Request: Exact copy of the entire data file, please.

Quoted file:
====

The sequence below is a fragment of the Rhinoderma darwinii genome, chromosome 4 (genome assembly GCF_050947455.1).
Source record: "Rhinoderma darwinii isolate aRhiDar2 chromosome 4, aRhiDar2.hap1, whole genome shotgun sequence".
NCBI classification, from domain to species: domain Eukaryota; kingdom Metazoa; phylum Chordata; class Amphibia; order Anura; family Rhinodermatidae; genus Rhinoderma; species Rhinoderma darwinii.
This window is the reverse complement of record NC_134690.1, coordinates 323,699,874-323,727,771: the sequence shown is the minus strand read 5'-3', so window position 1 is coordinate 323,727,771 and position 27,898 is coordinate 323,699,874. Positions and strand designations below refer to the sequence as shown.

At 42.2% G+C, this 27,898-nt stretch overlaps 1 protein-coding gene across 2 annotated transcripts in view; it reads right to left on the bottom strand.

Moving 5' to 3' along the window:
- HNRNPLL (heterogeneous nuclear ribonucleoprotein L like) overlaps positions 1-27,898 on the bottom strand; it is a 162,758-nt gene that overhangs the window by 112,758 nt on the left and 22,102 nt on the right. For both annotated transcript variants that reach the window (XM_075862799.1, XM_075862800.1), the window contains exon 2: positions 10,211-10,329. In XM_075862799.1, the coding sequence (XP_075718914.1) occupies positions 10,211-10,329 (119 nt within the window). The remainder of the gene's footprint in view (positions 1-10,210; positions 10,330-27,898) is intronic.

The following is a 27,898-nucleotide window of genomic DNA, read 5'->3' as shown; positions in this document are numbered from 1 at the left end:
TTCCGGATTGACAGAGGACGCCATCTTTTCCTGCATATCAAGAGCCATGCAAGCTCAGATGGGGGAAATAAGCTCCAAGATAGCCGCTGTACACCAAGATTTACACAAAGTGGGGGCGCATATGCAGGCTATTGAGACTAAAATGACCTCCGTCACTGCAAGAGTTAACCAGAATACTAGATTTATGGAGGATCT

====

The sequence below is a fragment of the Rhinoderma darwinii genome, chromosome 4 (genome assembly GCF_050947455.1).
Source record: "Rhinoderma darwinii isolate aRhiDar2 chromosome 4, aRhiDar2.hap1, whole genome shotgun sequence".
NCBI classification, from domain to species: domain Eukaryota; kingdom Metazoa; phylum Chordata; class Amphibia; order Anura; family Rhinodermatidae; genus Rhinoderma; species Rhinoderma darwinii.
This window is the reverse complement of record NC_134690.1, coordinates 323,699,874-323,727,771: the sequence shown is the minus strand read 5'-3', so window position 1 is coordinate 323,727,771 and position 27,898 is coordinate 323,699,874. Positions and strand designations below refer to the sequence as shown.

At 42.2% G+C, this 27,898-nt stretch overlaps 1 protein-coding gene across 2 annotated transcripts in view; it reads right to left on the bottom strand.

Moving 5' to 3' along the window:
- HNRNPLL (heterogeneous nuclear ribonucleoprotein L like) overlaps positions 1-27,898 on the bottom strand; it is a 162,758-nt gene that overhangs the window by 112,758 nt on the left and 22,102 nt on the right. For both annotated transcript variants that reach the window (XM_075862799.1, XM_075862800.1), the window contains exon 2: positions 10,211-10,329. In XM_075862799.1, the coding sequence (XP_075718914.1) occupies positions 10,211-10,329 (119 nt within the window). The remainder of the gene's footprint in view (positions 1-10,210; positions 10,330-27,898) is intronic.

The following is a 27,898-nucleotide window of genomic DNA, read 5'->3' as shown; positions in this document are numbered from 1 at the left end:
TTCCGGATTGACAGAGGACGCCATCTTTTCCTGCATATCAAGAGCCATGCAAGCTCAGATGGGGGAAATAAGCTCCAAGATAGCCGCTGTACACCAAGATTTACACAAAGTGGGGGCGCATATGCAGGCTATTGAGACTAAAATGACCTCCGTCACTGCAAGAGTTAACCAGAATACTAGATTTATGGAGGATCT